ANSWER: The SS Edmund Fitzgerald sinking


  1. Princeton scholar Brent Shaw wrote the most noteworthy sourcebook for these events, for which Florus and Diodorus Siculus provide the best evidence. One of these conflicts was ended by Manius Aquillius, who defeated an army led by Athenion and the flute-playing Tryphon. Another one of these conflicts saw the seizure of Henna and Catana by the army of Cleon and the prophet Antiochus, who was more often called Eunus. A further conflict in this series saw the defeat of armies under Publius Varinius and Gaius Claudius Glaber, the latter in an ambush on the slopes of Vesuvius. That war, the third of these conflicts, ended with an army trapped near Brundisium by the forces of Pompeius Magnus and Marcus Licinius Crassus. It had started near Capua with a revolt at Lentulus Batiatus' school for gladiators. For 10 points, identify this series of conflicts for the Roman Republic, the largest of which involved the army of Spartacus.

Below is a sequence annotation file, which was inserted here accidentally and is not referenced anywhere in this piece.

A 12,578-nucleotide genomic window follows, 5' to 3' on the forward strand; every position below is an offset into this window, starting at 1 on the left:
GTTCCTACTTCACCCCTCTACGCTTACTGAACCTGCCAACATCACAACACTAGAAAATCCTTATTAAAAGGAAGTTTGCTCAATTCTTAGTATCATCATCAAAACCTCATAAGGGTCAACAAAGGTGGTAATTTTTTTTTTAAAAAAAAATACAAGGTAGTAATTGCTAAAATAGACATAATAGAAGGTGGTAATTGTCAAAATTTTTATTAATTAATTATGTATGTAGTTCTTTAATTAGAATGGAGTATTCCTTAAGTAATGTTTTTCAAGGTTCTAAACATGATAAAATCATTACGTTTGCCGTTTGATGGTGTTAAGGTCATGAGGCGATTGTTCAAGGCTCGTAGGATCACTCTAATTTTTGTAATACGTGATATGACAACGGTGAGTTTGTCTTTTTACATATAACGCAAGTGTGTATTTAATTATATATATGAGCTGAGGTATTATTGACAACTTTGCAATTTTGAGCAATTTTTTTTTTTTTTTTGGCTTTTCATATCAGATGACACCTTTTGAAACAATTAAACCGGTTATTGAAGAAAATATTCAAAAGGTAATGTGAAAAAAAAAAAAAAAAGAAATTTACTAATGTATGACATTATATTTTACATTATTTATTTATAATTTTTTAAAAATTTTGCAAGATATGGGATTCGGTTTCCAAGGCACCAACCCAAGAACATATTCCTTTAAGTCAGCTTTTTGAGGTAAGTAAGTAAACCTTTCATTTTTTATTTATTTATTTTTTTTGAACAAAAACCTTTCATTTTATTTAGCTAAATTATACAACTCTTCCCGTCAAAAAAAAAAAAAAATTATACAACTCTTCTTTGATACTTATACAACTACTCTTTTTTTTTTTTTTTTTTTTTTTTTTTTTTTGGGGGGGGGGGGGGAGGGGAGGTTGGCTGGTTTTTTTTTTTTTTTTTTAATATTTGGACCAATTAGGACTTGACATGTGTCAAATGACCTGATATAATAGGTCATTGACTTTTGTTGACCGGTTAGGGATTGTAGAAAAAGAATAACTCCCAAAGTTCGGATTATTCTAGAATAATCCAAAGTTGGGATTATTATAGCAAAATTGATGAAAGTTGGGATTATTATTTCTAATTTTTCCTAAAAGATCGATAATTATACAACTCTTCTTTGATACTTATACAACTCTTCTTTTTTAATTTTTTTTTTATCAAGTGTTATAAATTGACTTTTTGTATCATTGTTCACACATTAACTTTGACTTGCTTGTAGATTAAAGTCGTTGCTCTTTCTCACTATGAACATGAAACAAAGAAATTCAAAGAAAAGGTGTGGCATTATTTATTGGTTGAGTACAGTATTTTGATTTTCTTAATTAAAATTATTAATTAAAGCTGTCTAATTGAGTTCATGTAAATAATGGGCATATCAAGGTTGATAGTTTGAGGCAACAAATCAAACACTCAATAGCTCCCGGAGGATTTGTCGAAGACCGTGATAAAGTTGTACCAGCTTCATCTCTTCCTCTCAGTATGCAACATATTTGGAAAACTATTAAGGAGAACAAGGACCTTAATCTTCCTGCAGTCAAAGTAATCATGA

ANSWER: The Servile Wars (accept slave revolts/wars or equivalents)


  1. During one conflict, this group was relieved by the Dukes while defending The Hook. A play titled after this group written by Gregory Burke details their involvement in Operation TELIC. This unit was amalgamated with the 73rd Regiment of Foot by the Childers reforms. This group’s action at the Battle of Geldermalsen are celebrated on Red Hackle Day, and this group was originally commanded by Sir Robert Munro after being created by order of (*) George II. This unit was the last one present in Hong Kong during the handover ceremony and saw its first action defending the ravines during the retreat at the Battle of Fontenoy. It was originally formed in 1725 in the wake of the Jacobite Rising. For 10 points, name this military unit, originally a regiment of Scottish Highlanders which took their name from the dark tartan they wore.